random thoughts on architecture history theory and criticism

i heart concrete

this recent post by bustler on the housing tower at kripalu center for yoga by peter rose + partners elicited an old familiar reaction—ohhh pretty concrete! recently, discussions on the relocation of the whitney museum from its original building by marcel breuer and negative reactions to the ohio historical center by ireland and associates have kept the topic of concrete animosity in the news [i’m particularly fond of breuer, having helped in the efforts toward conservation of his grosse point library, one of his non-concrete buildings]. but as an architect raised by concrete-loving, unapologetic modernists, i can’t help myself [and why should i?]: i love concrete [coincidentally, recent post here on lovability or lack thereof of brutalist buildings and their preservation chances].

perhaps it’s the fact that i went to several all-concrete architecture schools—starting with my alma mater in gye [sorry the pic is so blurry!]: picture a fallingwater-type composition layered on the side of a tropical hillside but made by a poor man’s tadao ando [i love the building but economic conditions did not allow for a good clean finish]. the architects if i remember correctly were bravo & robalino, both still teachers at ucsg. in any case, animosity against concrete always confuses me. why the hate, when there’s so much to love?

so without further comments, some concrete porn for all kindred souls who also salivate a little at the sight of some good concrete…

poetic: tadao ando at vitra factory in weil am rheim

unexpected: frank lloyd wright’s guggenheim during renovation in 2007

rough: paul rudolph’s government service center in boston

… and soft: rudolph’s government service center stairs

sculptural: column at st. mary’s cathedral, sfo, by pier luigi nervi and others.

infrastructural: underspass in sfo periphery

whimsical: casa del puente, by amancio williams, in mar del plata

floating: carlo scarpa, tomba brion at san vito d’altivole

mythical: carlo scarpa, iuav gate at venice

… and underneath that roof: faites l’archi, pas la guerre!

ps. plug for my pals from heroic: boston concrete

pps. i cannot resist giving you one more:

surreal: sesc fabrica da pompeia by lina bo


Filed under: ., bo bardi, brutalism, scarpa, wright,

a light post about architects and death

ildefonso cerdá liked the grid, perhaps a bit too much.

louis sullivan was keen on ornament up to the end

carlo scarpa will forever peek into tomba brion [i mean really dude. let go.]

frank lloyd wright not only has a wrightean grave, it’s empty and has a crazy story behind it. wright was one for drama even after death.

and mies’s grave… close your eyes… you know what it looks like, right? i mean, do i even have to link to it?

ps. if you are curious about someone else, you can go here.

pps. fyi, this light post actually includes a stealth commentary on the dangers of caricaturizing your own work. i’m just too lazy to write it.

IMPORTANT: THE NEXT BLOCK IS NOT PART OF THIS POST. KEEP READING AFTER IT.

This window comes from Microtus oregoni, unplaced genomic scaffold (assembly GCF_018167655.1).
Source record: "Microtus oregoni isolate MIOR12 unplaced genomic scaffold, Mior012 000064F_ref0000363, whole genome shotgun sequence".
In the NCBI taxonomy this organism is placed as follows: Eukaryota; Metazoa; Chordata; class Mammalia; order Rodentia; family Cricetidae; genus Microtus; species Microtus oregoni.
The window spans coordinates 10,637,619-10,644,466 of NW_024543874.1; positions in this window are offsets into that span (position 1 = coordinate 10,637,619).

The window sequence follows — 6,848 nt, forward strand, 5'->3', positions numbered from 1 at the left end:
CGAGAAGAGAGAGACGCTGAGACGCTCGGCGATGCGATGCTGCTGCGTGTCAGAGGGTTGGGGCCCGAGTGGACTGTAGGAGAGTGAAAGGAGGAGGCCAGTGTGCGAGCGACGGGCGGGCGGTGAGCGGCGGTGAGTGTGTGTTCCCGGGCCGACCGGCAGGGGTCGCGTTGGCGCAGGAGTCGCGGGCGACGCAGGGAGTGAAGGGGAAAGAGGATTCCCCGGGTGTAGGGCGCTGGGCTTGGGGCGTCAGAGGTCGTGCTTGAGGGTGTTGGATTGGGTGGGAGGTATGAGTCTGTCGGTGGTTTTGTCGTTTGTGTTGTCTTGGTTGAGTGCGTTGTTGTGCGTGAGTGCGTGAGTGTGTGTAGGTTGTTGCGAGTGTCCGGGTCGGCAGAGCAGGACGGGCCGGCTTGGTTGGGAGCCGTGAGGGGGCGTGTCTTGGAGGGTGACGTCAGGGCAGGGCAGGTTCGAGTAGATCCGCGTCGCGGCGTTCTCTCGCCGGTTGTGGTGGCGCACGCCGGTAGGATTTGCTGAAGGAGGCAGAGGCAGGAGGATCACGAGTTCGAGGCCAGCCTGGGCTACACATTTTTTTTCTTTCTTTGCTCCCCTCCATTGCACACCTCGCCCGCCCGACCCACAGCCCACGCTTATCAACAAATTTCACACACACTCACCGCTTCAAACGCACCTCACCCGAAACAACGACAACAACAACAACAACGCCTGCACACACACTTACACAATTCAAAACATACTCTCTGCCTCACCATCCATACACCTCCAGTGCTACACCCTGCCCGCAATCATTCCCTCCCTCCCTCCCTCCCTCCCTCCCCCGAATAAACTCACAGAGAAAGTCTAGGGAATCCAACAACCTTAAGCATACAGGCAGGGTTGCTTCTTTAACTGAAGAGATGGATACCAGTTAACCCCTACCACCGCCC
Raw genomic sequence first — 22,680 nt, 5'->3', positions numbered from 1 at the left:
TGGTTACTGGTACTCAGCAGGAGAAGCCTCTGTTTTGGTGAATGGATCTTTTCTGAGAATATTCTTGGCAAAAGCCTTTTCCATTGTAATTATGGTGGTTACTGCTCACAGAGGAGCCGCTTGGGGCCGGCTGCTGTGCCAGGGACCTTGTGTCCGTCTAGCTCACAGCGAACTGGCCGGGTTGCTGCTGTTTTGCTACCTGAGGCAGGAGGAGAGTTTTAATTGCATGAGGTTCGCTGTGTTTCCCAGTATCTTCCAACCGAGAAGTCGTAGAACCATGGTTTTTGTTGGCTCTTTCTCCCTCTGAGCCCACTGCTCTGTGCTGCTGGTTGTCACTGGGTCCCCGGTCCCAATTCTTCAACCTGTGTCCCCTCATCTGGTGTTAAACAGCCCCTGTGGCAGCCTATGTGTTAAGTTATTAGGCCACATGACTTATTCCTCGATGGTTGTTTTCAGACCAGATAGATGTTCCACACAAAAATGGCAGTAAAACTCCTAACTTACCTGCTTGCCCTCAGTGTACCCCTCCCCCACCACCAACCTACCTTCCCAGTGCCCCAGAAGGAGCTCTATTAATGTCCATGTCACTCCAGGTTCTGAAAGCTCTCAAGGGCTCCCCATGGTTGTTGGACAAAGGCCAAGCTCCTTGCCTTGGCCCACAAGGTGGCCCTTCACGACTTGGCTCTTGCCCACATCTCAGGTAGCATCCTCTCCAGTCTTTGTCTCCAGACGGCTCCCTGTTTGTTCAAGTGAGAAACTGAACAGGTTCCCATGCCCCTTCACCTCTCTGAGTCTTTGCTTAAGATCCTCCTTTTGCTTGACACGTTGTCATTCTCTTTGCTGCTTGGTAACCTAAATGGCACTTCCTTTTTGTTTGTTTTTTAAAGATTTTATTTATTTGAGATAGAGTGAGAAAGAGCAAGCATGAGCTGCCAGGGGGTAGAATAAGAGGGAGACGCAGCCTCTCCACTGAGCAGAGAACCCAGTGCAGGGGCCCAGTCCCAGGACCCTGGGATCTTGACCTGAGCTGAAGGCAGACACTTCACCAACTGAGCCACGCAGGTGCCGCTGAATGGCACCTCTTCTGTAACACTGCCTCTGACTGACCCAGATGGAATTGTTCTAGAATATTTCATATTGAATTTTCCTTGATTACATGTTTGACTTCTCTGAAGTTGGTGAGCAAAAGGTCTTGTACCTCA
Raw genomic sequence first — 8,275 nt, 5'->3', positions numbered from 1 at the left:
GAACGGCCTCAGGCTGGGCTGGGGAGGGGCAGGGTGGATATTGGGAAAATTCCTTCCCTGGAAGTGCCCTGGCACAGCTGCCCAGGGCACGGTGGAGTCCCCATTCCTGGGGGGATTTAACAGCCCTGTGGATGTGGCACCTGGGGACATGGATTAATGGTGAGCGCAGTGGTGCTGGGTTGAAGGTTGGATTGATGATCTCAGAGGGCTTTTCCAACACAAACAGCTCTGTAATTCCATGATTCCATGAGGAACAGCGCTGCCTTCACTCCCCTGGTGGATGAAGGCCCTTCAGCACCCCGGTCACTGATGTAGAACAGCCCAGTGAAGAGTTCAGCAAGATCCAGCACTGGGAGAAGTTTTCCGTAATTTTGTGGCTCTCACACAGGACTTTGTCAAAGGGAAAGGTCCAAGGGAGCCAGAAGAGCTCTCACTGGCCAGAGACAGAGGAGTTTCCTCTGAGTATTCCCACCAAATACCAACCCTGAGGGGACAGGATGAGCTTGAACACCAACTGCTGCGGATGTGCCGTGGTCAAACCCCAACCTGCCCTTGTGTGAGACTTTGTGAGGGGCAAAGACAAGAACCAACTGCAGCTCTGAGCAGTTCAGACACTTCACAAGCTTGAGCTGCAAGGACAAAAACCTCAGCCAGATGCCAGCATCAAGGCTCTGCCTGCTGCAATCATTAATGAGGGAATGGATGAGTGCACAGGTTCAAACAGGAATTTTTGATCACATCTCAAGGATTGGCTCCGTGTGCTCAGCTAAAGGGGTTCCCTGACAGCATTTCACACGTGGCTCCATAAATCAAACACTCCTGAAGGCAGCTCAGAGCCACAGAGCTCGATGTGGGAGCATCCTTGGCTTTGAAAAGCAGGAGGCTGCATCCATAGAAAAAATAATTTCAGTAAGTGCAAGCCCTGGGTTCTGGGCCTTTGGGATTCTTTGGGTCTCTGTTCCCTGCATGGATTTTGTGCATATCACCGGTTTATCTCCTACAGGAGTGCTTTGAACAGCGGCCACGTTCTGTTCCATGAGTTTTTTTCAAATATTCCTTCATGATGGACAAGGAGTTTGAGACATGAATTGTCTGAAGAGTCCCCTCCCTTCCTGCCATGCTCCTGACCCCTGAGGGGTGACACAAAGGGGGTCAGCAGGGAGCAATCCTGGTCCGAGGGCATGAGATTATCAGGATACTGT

ppps. john soane’s grave inspired gg scott’s design of the iconic london phone booth. more here.

pppps. video of corb’s funeral [via sam jacob]

ppppps. i just visited miralles’s grave at igualada, where the archifaithful have left messages for enric. 20120622.

Filed under: ., cerda, death, mies, scarpa, sullivan, wright,

a tale of two cemeteries

carlo scarpa’s tomba brion (san vito d’altivole, 1970-72) and aldo rossi’s san cataldo cemetery (modena, 1971, 1978-84) were both designed for sites the veneto area in the early 1970s.  the similarities and differences between both works highlight some of the tensions between neighborhood and metropolis [a polarity borrowed from alexander d’hoogue]. the fact that brion is in a small rural town and modena is in the periphery of a busy urban environment is almost incidental. brion itself is a neighborhood, and modena is a city.

brion public entrymodena corridor

both projects are adjacent to an older cemetery, and react to this relationship by both contrast and analogy.  scarpa designed two ways thresholds to brion: one allows for the private experience of the individual, and the other is accessed through the public cemetery, presenting the tomb entry as one of the cemetery’s various mausoleums. within the ‘public’ realm of the cemetary, brion blends in with the context, but establishes a point of entry and separation for the private realm.  in this way it establishes a ‘neighborhood’ type of separation between public and private: friendly but clear.  in contrast, rossi’s cemetary is contextualized through a metropolitan strategy. the new cemetery addresses the old (cesare costa’s project of 1858-1876) through its proximity and the use of similar scale and proportions.

the strongest difference between both projects is that of ownership. brion is a private tomb, a luxurious extravagance for a small family that happened to like scarpa and was able to afford him. modena is a public cemetery, so public that actually the older cemetery requires a fee to access it while rossi’s project is open to the public [or at least that is what i decided upon finding the door open and no sign]. wandering through brion, the intense materiality of grass, concrete, water, keeps life around you. in modena, we are always in the home of the dead: in fact, when i visited on a hot italian sunday afternoon, the dead seemed to be following me, counting my footsteps and patiently waiting for me to leave. perhaps it was the loud plastic flowers, or the silent black and white photographs on every tomb, but the dead are always present in modena. in brion, they are part of the archeological fiction that scarpa has woven for us.

Filed under: ., death, rossi, scarpa,

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